“They brought the dogs in about a month or so ago nothing was found. If there is heroin in our school those dogs would have found it,” said Ms. Robinson. “I am not making a case that our kids are angels, they are not. What I see as a greater problem in our schools is not so much the kids aren’t using it,  but their families are being affected because parents are using, their brothers are using, their sisters are using it.”

“The thing I find abhorrent about our county; where do you go if it is your family member? Where are services?” said Ms. Robinson, emphasizing she attended the meeting as a nurse and a concern citizen. “There are statistics out there miles long that will tell you if you get an addict sober, the only way they will stay that way is if they’re in an environment where people are willing to help them.”

Awareness, education, prevention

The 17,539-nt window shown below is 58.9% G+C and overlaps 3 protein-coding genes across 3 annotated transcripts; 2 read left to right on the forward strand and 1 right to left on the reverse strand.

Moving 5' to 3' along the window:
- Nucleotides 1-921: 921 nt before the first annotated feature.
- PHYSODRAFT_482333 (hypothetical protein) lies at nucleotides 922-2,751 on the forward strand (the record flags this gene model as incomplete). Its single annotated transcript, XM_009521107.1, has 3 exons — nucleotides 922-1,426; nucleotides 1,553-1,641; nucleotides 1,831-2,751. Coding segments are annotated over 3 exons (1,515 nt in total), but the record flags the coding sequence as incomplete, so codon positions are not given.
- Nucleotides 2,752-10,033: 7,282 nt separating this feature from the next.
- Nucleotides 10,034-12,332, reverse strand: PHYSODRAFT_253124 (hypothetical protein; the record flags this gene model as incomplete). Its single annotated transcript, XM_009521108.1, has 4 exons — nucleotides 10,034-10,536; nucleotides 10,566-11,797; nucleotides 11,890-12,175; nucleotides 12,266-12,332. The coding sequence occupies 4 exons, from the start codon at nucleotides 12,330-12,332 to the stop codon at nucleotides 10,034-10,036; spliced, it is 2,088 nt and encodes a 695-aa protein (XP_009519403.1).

Getting to children before they get hooked is vital, panelists and speakers said.

“We are going to go to every school we can,” said Mr. Ellerman, “We don’t give up. We speak at treatment facilities. Is it all doom and gloom? Well, no.”

“It starts with education and prevention at the early ages,” said Mayor West. “If we don’t help get the kids looking in the right direction by the time they get to be adults they are going to be going in the wrong direction.”

“Treatment is very important. Equally so and maybe even more important is where do we start? With the children,” said Chief Hughes.

“We’ve got to start taking care of individuals and taking care of their families so the grandparents don’t have to be raising the family’s kids,” said Mayor West. “We need to know what you need out there and we need to know as a government and police, all we can do to help people.”

Mr. Barbieri added, “You could not arrest enough dealers to keep them off the street. Where there’s a will there’s a way; they’ll find it. So what we have to do is do this through prevention.”

“Prevention needs to be highlighted,” said Mr. Johnson. “Slowly, surely this country is losing the title of ‘Drug Free Community.’ It is because the prevention effort is not being taken seriously. You go to treatment and you come out, you’ve got to go back to prevention to prevent you from using again. This almost took my life.”

Lack of resources in Sussex

The majority of resources for addiction treatment are based upstate, in Kent and New Castle counties.